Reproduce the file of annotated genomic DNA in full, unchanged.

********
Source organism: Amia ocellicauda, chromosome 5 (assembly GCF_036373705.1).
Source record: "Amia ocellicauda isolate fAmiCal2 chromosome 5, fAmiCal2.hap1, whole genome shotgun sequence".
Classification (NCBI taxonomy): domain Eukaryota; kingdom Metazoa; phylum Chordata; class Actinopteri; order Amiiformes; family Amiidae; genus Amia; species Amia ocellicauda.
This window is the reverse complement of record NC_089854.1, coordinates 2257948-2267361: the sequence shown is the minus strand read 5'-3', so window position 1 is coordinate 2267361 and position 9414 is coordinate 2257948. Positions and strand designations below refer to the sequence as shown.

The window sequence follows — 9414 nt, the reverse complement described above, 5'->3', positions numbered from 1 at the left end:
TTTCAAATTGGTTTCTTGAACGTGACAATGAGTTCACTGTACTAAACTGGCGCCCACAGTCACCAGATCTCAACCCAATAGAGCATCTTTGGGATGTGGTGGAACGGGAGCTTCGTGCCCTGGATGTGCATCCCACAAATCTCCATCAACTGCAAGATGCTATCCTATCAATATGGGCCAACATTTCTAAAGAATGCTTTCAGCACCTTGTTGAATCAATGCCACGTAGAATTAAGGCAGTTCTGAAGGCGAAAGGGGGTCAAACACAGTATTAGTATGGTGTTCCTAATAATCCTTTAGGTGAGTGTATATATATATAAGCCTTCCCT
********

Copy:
Source organism: Amia ocellicauda, chromosome 5 (assembly GCF_036373705.1).
Source record: "Amia ocellicauda isolate fAmiCal2 chromosome 5, fAmiCal2.hap1, whole genome shotgun sequence".
Classification (NCBI taxonomy): domain Eukaryota; kingdom Metazoa; phylum Chordata; class Actinopteri; order Amiiformes; family Amiidae; genus Amia; species Amia ocellicauda.
This window is the reverse complement of record NC_089854.1, coordinates 2257948-2267361: the sequence shown is the minus strand read 5'-3', so window position 1 is coordinate 2267361 and position 9414 is coordinate 2257948. Positions and strand designations below refer to the sequence as shown.

The window sequence follows — 9414 nt, the reverse complement described above, 5'->3', positions numbered from 1 at the left end:
TTTCAAATTGGTTTCTTGAACGTGACAATGAGTTCACTGTACTAAACTGGCGCCCACAGTCACCAGATCTCAACCCAATAGAGCATCTTTGGGATGTGGTGGAACGGGAGCTTCGTGCCCTGGATGTGCATCCCACAAATCTCCATCAACTGCAAGATGCTATCCTATCAATATGGGCCAACATTTCTAAAGAATGCTTTCAGCACCTTGTTGAATCAATGCCACGTAGAATTAAGGCAGTTCTGAAGGCGAAAGGGGGTCAAACACAGTATTAGTATGGTGTTCCTAATAATCCTTTAGGTGAGTGTATATATATATAAGCCTTCCCT